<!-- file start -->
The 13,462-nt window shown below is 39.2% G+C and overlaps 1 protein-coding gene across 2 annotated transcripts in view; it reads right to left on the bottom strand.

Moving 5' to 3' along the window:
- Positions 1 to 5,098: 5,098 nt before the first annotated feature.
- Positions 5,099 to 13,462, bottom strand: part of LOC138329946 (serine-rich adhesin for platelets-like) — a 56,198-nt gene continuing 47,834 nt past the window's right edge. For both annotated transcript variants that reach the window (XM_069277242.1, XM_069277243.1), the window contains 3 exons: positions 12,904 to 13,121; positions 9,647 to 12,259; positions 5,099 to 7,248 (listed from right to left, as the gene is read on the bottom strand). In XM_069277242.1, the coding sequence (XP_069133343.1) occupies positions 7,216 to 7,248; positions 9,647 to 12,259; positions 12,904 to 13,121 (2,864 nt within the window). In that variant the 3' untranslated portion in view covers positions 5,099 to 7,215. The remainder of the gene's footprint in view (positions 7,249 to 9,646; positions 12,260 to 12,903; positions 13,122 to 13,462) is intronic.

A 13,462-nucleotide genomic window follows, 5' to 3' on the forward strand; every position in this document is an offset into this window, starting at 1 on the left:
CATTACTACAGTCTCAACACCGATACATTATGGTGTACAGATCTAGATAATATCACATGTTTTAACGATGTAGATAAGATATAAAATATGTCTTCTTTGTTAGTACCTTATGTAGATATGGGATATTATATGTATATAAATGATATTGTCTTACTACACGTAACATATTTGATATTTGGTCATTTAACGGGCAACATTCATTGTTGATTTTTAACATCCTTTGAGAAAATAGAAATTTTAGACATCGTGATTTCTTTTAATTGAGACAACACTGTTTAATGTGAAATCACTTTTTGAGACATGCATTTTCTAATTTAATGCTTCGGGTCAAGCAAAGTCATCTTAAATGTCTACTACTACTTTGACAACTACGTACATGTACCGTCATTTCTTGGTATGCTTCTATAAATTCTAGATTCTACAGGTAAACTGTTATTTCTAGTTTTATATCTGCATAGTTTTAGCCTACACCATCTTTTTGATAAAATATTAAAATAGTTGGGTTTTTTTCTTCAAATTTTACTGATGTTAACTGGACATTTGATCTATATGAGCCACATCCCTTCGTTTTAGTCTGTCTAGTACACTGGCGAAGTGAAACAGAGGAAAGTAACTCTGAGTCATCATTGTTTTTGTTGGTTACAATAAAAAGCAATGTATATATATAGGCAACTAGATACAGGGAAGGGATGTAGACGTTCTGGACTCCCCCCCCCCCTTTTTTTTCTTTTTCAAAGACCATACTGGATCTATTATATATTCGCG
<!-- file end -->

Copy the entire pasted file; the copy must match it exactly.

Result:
The 13,462-nt window shown below is 39.2% G+C and overlaps 1 protein-coding gene across 2 annotated transcripts in view; it reads right to left on the bottom strand.

Moving 5' to 3' along the window:
- Positions 1 to 5,098: 5,098 nt before the first annotated feature.
- Positions 5,099 to 13,462, bottom strand: part of LOC138329946 (serine-rich adhesin for platelets-like) — a 56,198-nt gene continuing 47,834 nt past the window's right edge. For both annotated transcript variants that reach the window (XM_069277242.1, XM_069277243.1), the window contains 3 exons: positions 12,904 to 13,121; positions 9,647 to 12,259; positions 5,099 to 7,248 (listed from right to left, as the gene is read on the bottom strand). In XM_069277242.1, the coding sequence (XP_069133343.1) occupies positions 7,216 to 7,248; positions 9,647 to 12,259; positions 12,904 to 13,121 (2,864 nt within the window). In that variant the 3' untranslated portion in view covers positions 5,099 to 7,215. The remainder of the gene's footprint in view (positions 7,249 to 9,646; positions 12,260 to 12,903; positions 13,122 to 13,462) is intronic.

A 13,462-nucleotide genomic window follows, 5' to 3' on the forward strand; every position in this document is an offset into this window, starting at 1 on the left:
CATTACTACAGTCTCAACACCGATACATTATGGTGTACAGATCTAGATAATATCACATGTTTTAACGATGTAGATAAGATATAAAATATGTCTTCTTTGTTAGTACCTTATGTAGATATGGGATATTATATGTATATAAATGATATTGTCTTACTACACGTAACATATTTGATATTTGGTCATTTAACGGGCAACATTCATTGTTGATTTTTAACATCCTTTGAGAAAATAGAAATTTTAGACATCGTGATTTCTTTTAATTGAGACAACACTGTTTAATGTGAAATCACTTTTTGAGACATGCATTTTCTAATTTAATGCTTCGGGTCAAGCAAAGTCATCTTAAATGTCTACTACTACTTTGACAACTACGTACATGTACCGTCATTTCTTGGTATGCTTCTATAAATTCTAGATTCTACAGGTAAACTGTTATTTCTAGTTTTATATCTGCATAGTTTTAGCCTACACCATCTTTTTGATAAAATATTAAAATAGTTGGGTTTTTTTCTTCAAATTTTACTGATGTTAACTGGACATTTGATCTATATGAGCCACATCCCTTCGTTTTAGTCTGTCTAGTACACTGGCGAAGTGAAACAGAGGAAAGTAACTCTGAGTCATCATTGTTTTTGTTGGTTACAATAAAAAGCAATGTATATATATAGGCAACTAGATACAGGGAAGGGATGTAGACGTTCTGGACTCCCCCCCCCCCTTTTTTTTCTTTTTCAAAGACCATACTGGATCTATTATATATTCGCG